ויהי ה' את יוסף ויהי איש מצליח ויהי בבית אדוניו המצרי
There is a Chassidic story, recorded in Parparot Latorah, about Rabbi Mendele of Remonov. Rabbi Mendele had a son who was very poor. Each week, Rabbi Mendele would give his son three rubles. After this had gone on for quite some time the son asked Rabbi Mendele, “Why do you give me only three rubles every week? I would live so much more comfortably if you would give me six!” Rabbi Mendele explained, “My son, I give you only three rubles every week because I want you to have to depend on Hashem for your Parnasa. If I were to give you six, I am afraid that you would not feel so dependent on Hashem for your well being.”
The Daat Zekenim as well as Tosafot interpret the Pasuk to mean, “And Hashem was with Yosef when he was a prosperous man and also when he was in the house of his master, the Mitzri.” There are some people who serve Hashem only when things are going well for them. As soon as things start to go bad and worshipping Hashem is no longer easy for them, they forget Hashem. There are other people who turn to Hashem when times are bad and they are in need. As soon as they no longer need Hashem, they forget Him. It is only a true Tzaddik who is able to establish closeness with Hashem at all times, both when it is easy and when it is more difficult.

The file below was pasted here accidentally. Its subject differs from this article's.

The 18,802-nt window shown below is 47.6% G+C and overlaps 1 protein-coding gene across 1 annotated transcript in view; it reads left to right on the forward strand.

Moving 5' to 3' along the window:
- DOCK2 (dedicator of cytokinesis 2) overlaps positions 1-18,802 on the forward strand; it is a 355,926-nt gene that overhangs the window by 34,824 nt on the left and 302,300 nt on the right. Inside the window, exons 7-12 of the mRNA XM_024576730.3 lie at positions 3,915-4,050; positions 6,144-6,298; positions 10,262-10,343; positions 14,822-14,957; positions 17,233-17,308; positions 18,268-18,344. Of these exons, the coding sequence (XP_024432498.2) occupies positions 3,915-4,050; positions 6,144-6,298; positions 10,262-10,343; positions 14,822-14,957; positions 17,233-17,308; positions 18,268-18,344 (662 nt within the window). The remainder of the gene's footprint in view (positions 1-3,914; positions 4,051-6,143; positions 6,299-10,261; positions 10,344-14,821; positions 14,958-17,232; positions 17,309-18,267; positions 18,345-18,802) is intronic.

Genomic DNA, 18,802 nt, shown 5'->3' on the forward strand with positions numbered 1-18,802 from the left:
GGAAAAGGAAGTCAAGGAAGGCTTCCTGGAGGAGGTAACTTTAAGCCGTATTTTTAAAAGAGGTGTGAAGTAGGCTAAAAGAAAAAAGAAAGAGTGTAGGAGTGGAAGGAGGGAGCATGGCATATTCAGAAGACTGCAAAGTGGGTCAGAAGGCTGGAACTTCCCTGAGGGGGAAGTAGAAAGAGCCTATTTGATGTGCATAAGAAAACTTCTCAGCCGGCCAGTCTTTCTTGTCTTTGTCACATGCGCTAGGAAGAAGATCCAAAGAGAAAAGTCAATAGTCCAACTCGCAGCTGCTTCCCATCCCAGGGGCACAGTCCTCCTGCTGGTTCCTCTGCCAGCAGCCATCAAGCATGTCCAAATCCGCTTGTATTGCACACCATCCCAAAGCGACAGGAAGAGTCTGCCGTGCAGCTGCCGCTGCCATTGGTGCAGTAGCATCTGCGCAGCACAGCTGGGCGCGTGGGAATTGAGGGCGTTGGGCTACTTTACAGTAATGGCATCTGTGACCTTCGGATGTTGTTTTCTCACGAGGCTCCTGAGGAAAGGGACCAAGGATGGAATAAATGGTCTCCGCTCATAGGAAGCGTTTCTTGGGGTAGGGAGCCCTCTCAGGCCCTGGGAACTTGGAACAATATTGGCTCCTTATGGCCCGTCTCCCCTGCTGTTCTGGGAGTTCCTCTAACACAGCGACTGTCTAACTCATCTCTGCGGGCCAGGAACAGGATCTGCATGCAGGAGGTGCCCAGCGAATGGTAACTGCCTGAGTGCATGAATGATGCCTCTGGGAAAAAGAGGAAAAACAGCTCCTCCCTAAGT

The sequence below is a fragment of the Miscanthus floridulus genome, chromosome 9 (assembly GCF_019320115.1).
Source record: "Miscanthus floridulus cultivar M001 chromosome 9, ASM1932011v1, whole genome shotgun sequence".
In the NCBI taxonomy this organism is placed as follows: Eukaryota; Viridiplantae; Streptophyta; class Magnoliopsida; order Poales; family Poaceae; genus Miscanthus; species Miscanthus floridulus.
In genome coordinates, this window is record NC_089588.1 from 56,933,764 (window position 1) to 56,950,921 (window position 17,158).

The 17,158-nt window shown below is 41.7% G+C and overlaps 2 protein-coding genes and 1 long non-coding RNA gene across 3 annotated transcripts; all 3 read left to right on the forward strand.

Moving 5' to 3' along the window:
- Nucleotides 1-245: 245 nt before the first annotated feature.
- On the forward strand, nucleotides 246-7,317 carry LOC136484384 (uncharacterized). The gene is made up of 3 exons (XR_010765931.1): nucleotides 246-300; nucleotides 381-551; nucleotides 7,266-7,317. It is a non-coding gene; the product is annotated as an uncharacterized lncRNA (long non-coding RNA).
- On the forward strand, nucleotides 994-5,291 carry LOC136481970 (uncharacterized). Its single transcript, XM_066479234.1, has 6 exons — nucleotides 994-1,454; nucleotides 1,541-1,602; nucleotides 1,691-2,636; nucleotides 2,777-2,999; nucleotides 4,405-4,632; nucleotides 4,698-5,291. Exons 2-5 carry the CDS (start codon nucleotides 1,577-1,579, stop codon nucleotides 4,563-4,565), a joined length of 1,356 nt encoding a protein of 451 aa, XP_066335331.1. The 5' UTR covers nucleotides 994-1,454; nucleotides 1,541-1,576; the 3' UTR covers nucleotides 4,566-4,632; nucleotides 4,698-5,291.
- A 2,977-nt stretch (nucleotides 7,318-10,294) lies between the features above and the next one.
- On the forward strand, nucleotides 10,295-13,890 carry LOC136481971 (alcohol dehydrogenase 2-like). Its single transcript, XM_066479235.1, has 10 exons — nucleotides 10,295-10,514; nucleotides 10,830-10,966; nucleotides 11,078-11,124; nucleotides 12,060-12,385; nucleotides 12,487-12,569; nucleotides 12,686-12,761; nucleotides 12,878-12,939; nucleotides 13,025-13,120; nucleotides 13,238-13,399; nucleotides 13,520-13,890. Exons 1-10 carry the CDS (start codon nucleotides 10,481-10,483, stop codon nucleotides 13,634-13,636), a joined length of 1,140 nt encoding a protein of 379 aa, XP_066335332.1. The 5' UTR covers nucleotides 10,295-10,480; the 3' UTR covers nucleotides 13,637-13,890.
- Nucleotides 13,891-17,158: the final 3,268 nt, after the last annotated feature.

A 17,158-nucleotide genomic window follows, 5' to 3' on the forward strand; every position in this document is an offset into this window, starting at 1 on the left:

From this Pasuk, we learn that Yosef had Emunah in Hashem throughout his life, when he was sold to the Yishmaelim, when he was a slave to Potifar, when he was a prisoner, and even when he was Mishneh Lamelech to Paroh. We see that Yosef had Emunah in Hashem at all times, when he was the lowest of the low and also when he was essentially the most powerful man in the world. (We see the same idea cited in the Midrash Rabbah, Shemot 1:2, that when Yosef was in Mitzrayim, he had the same faith that he was when he had when he was in his father Yaakov's house.)
The Chafetz Chaim asked why in Birchat Hachodesh do we ask Hashem for “Yirat Shamayim Veyirat Chet” and then for “Osher Vechavod” and then again for “Yirat Shamayim.” He answered that at first we ask for Yirat Shamayim, then we ask for Osher Vechavod. The second time we ask for Yirat Shamayim is asking for Yirat Shamayim once we already have Osher Vechavod. We are asking Hashem for the ability to have Yirat Shamayim both when things are good for us, and when things are not as good.
As Jews, it is our job to act like Yosef Hatzaddik. Yosef went through both good and bad, yet throughout the ordeals, he took his Emunah in Hashem with him. During hard times, such as like the current situation of the Jewish people, we must have Emunah more than ever. Sometimes it is easy to lose belief when things are bad, but it is our job to use those bad times to strengthen our Bitachon in Hashem. Hopefully, we can learn from Yosef, and take Hashem with us everywhere we go and we can too become an “Ish Matzliach” in all of our endeavors.